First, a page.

In order to depict these events, Berlioz devised a new musical technique: he introduced a distinctive main theme which reappears in all five movements. This idée fixe is the portrait of his beloved and is always heard when the artist thinks about her or sees her in front of him. Since Berlioz set his own fate to music in the Symphonie fantastique, the idée fixe also refers to an actual person: the Irish actress Harriet Smithson, whom Berlioz encountered for the first time in 1827. An English theatre company was appearing in Paris at that time and sent France’s intellectual elite into a Shakespeare frenzy with performances of Hamlet and Romeo and Juliet. After the company moved on, Berlioz was left alone in his delirium of love and got his worries off his chest by composing the Symphonie fantastique. Perhaps it was this emotional euphoria that enabled him to attempt all sorts of experiments with orchestral timbres. In short, Berlioz’s Symphonie fantastique is a spectacle for the ears – and, quite literally, music for the future.

Susanne Stähr

Translation: Phyllis Anderson

Paavo Järvi was born in Tallinn in 1962 and studied percussion and conducting at the conservatory in his home town. In 1980 he emigrated to the USA and completed his studies at the Curtis Institute of Music in Philadelphia, and – with Leonard Bernstein – at the Los Angeles Philharmonic Institute. After positions as principal guest conductor of the Royal Stockholm Philharmonic Orchestra and the City of Birmingham Symphony Orchestra, Paavo Järvi was chief conductor of the Cincinnati Symphony Orchestra from 2001 to 2011, where he still has ties as “Music Director Laureate”. In 2004, he took over the artistic direction of the Deutsche Kammerphilharmonie Bremen, and from 2006 to 2013 he has also been chief conductor of the Frankfurt Radio Symphony Orchestra, and from 2010 until 2016 he was music director of the Orchestre de Paris. Since the start of the 2015/2016 season he is chief conductor the NHK Symphony Orchestra, and starting this season he has taken on the same role with the Tonhalle-Orchester Zürich. The Estonian, who has been honoured with numerous awards, including the prestigious “Commandeur de l’Ordre des Arts et des Lettres” by the French Ministry of Culture and the Order of the White Star by the President of Estonia, is also a welcome guest at renowned orchestras such as the Royal Concertgebouw Orchestra, the Vienna and the New York Philharmonic. The artist is particularly interested in the music of Estonian composers such as Arvo Pärt, Erkki-Sven Tüür, Lepo Sumera and Eduard Tubin. Paavo Järvi’s artistic work is documented in many recordings, several of which have won awards. He gave his debut with the Berliner Philharmoniker in February 2000 and last conducted the orchestra in October 2019 with works by Sibelius, Tchaikovsky and Schumann.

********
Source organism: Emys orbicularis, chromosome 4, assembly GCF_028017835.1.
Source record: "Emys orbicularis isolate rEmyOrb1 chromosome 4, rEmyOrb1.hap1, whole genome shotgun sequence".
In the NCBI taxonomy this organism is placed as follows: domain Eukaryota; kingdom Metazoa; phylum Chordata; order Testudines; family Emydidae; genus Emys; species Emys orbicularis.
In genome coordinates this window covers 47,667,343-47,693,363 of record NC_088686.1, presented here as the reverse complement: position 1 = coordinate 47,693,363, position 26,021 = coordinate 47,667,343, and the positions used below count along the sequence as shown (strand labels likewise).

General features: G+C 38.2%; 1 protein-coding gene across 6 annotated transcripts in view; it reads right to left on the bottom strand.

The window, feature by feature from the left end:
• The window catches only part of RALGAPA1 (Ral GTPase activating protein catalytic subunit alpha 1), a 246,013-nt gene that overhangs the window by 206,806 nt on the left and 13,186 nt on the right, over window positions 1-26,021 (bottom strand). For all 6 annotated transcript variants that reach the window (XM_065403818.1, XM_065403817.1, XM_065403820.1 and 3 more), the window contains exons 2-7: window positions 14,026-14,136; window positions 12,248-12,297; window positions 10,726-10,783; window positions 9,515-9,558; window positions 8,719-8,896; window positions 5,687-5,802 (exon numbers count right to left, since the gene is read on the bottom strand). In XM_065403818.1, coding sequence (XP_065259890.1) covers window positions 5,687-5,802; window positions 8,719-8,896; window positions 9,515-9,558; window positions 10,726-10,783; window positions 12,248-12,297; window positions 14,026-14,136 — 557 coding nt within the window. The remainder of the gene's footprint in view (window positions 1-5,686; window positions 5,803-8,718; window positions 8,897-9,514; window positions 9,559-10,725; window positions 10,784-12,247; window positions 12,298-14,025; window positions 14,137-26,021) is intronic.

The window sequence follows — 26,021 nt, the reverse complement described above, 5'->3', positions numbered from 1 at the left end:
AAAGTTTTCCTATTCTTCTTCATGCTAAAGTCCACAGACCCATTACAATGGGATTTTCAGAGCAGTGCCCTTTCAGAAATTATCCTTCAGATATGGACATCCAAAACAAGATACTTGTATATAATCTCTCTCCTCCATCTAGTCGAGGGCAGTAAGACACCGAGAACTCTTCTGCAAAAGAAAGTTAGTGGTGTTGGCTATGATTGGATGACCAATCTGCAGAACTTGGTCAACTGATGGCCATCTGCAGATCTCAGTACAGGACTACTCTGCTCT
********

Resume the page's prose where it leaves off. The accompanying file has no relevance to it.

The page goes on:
Stefan Dohr studied in Essen and Cologne, starting his professional career at the age of 19 as principal horn of the Frankfurt Opera and Museum Orchestra. Further positions took him to the Bayreuth Festival Orchestra, the Orchestre Philharmonique de Nice and the Deutsches Symphonie-Orchester of Berlin. In 1993, he joined the Berliner Philharmoniker in the same position. In addition, he has collaborated as a soloist with leading conductors such as Claudio Abbado, Marc Albrecht, Daniel Barenboim, Bernard Haitink, Daniel Harding, Sir Simon Rattle, John Storgårds and Christian Thielemann, and has performed with orchestras including the Los Angeles Philharmonic, the Swedish Radio Symphony Orchestra, the Oslo, Shanghai and Osaka Philharmonic Orchestras and the NHK Symphony Orchestra (Tokyo). As well as performing the Classical and Romantic works for horn, he has been the dedicatee and given the world premieres of many horn concertos, for instance by Herbert Willi (2008), Jorge E. López (2009), Johannes Wallmann (2010), Toshio Hosokawa (2011) and Wolfgang Rihm (2014). Stefan Dohr is a member of the Ensemble Wien-Berlin as well as the Berlin Philharmonic Octet and has performed alongside artists such as Ian Bostridge, Mark Padmore, Maurizio Pollini, Lars Vogt, Kirill Gerstein, Kolja Blacher and Guy Braunstein. A passionate teacher, Stefan Dohr is a visiting professor at the Royal College of Music, the Sibelius Academy, and at the Hanns Eisler School of Music in Berlin.